"I think that's the biggest thing," said Sean Doolittle. "We can't get caught up in the standings or the playoff picture. We have to get back to playing for the day, and I think we did a good job of that today, not coming in too high off of last night's win and getting right back down to business and winning a hard-fought ballgame. That's going to be key for us tomorrow. As corny and cliché as that sounds, that's what we're going to have to do. Obviously we have that big-picture goal, but we have to take it step by step in order to accomplish anything."
It was easily the A's biggest game of the year, guaranteeing they exit the weekend no worse than a game back of first place, following an ugly 2-8 stretch that resulted in a two-game division deficit amid the Angels' 8-1 surge.
And the two teams still have two more series together on the schedule.
"We knew kind of where we were at coming into last night, but that being said, we've just got to worry about playing good baseball," said Jon Lester, "and not worry about who's on the other side, just continue to grind out at-bats and grind out pitches and play good defense, and see where we're at in the end. Past two nights have been good."
Lester was better than good, allowing just one run in seven innings in his fifth start in green and gold, while masterfully mixing his pitches -- 109 total.
But it was one wild pitch thrown by Angels reliever Joe Smith with two outs in the eighth inning that decided this one.
Smith allowed a leadoff base hit to Coco Crisp, who advanced to third on back-to-back groundouts. Smith then hit Derek Norris with a pitch, bringing pinch-hitter Brandon Moss to the plate. Moss popped out, but not before Smith unleashed the wild pitch that easily allowed Crisp to score.
"Fastball up and away," said Smith, who has a 21.60 ERA in Oakland this year. "I threw it too high and it went to the backstop."
"At this point in the season, when you've got two teams that have been playing so well all year long, you almost know it's going to come down to something late in the game," said Doolittle. "Tonight was a wild pitch. That's what you expect when you play the Angels -- close games, hard-fought games. It's a matter of which team can step up late in the game."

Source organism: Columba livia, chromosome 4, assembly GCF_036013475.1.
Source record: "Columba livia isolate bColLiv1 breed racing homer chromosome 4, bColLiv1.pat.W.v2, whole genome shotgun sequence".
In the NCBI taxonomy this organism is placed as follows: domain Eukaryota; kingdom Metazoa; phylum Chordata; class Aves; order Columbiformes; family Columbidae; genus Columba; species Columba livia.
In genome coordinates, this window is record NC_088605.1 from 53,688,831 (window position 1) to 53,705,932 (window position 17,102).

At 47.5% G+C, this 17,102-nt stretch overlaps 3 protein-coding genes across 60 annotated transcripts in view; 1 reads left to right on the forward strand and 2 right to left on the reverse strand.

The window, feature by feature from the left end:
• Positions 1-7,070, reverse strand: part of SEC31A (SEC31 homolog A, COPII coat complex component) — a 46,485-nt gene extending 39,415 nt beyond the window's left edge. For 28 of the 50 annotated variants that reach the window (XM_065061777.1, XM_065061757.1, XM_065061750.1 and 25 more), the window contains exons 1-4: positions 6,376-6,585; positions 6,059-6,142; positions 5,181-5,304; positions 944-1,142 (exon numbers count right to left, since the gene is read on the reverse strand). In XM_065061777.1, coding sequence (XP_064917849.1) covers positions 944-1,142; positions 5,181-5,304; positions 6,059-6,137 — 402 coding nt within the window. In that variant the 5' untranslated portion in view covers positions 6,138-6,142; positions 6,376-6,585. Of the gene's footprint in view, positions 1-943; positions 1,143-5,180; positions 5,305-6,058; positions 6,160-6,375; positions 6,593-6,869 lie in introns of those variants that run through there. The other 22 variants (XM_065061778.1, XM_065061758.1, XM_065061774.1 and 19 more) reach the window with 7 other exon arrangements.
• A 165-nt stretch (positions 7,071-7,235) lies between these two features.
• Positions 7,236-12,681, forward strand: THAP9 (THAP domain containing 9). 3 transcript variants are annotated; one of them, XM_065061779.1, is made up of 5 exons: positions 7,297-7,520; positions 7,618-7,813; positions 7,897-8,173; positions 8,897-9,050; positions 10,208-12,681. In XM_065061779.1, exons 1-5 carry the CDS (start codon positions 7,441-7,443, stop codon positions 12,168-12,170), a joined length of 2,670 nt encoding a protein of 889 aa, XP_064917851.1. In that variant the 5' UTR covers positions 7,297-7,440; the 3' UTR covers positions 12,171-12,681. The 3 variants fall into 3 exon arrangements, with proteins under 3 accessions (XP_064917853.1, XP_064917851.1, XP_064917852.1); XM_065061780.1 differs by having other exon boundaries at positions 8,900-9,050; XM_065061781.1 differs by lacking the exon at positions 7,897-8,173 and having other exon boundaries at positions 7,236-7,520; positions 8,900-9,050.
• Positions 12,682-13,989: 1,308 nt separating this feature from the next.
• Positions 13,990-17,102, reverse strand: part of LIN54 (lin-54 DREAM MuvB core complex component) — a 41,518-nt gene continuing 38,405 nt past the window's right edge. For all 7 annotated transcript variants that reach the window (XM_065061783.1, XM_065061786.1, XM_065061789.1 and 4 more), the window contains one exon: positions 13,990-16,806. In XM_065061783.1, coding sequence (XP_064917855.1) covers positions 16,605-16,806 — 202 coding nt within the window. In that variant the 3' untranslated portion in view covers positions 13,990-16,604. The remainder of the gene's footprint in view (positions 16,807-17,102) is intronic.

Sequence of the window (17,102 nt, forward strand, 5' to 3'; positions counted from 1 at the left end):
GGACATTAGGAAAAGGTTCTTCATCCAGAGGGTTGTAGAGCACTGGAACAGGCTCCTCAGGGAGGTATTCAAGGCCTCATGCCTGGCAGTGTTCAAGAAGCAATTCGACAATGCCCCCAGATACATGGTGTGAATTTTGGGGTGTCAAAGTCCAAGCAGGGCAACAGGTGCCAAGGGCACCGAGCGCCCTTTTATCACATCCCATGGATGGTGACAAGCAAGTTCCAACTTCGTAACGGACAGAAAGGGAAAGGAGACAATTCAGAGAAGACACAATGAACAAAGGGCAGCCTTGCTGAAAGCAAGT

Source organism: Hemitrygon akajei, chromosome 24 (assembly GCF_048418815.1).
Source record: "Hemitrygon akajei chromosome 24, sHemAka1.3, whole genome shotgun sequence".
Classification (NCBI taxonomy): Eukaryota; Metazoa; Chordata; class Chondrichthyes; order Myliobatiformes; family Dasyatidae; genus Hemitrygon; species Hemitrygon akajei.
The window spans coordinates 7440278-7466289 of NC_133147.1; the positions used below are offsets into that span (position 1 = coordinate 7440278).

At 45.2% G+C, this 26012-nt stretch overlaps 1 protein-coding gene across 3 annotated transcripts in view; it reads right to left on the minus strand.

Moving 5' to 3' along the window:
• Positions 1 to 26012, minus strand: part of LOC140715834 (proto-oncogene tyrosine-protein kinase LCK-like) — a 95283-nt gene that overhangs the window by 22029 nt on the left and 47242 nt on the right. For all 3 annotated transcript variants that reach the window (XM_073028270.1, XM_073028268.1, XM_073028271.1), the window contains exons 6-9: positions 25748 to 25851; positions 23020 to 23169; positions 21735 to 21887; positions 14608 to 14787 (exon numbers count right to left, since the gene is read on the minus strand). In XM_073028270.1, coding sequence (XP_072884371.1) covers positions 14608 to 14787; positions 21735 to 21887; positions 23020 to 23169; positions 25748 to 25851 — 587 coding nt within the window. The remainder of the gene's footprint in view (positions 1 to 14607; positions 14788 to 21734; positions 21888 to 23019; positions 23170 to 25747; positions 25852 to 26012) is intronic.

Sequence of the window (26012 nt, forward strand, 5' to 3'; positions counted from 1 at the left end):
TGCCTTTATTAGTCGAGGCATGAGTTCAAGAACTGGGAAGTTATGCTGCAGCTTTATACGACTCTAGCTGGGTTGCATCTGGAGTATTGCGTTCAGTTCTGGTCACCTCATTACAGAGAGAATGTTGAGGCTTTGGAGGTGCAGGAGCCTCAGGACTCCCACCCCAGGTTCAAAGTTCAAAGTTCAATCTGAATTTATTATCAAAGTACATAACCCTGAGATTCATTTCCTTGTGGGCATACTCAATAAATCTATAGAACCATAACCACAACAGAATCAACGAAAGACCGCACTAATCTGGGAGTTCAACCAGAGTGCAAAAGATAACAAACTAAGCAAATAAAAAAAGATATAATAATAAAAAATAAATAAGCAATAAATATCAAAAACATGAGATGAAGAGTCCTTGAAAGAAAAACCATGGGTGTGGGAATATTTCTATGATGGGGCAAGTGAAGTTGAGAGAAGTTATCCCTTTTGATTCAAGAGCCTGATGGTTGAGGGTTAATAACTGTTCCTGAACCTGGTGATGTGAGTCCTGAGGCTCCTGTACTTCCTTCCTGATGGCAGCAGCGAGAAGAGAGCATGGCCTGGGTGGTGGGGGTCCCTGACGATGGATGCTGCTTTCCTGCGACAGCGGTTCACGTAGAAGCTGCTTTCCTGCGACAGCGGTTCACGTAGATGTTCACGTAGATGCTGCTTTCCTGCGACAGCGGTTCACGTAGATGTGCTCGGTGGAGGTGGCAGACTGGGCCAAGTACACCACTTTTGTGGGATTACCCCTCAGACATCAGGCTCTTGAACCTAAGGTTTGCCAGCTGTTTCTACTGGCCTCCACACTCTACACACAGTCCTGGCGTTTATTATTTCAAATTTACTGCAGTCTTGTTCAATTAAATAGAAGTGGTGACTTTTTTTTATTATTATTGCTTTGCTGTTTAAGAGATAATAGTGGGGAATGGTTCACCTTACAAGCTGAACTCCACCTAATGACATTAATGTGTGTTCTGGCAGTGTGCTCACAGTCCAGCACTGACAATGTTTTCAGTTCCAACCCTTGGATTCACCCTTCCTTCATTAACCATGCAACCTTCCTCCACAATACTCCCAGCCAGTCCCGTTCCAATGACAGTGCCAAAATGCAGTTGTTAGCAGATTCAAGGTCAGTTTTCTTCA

Luke Gregerson was superb in a scoreless eighth, and Doolittle pitched the ninth to lock down his 20th save. The lefty also experienced a cramp-like pain in his right side in the outing but was already feeling better after the game and didn't express much concern over the potential injury.
That's good news for the A's, who can't afford any kind of loss right now -- player or game.
They did lose a potential sixth-inning run off C.J. Wilson when Josh Donaldson was called out on a close play at the plate running from first to home on a Norris double. A replay review upheld the ruling, and the Angels tied the game in the next frame on Erick Aybar's RBI knock off Lester.
But that's all they would get off the southpaw, who simply continued to solidify his big-game reputation in the seven-strikeout performance.
Lester was not afforded the win, but his efforts, which included seven strikeouts next to just one walk, yet again guided one. The A's are 4-1 in his starts.
"No matter what type of expectation, or anything else that people put on me, I'm sure it's not going to be as high as what I put on myself," said Lester. "I expect myself to go out there every time and throw nine shutout."
"He's been terrific," said manager Bob Melvin. "Really felt like he was in complete control the whole way. He expects to pitch in the form like he did tonight."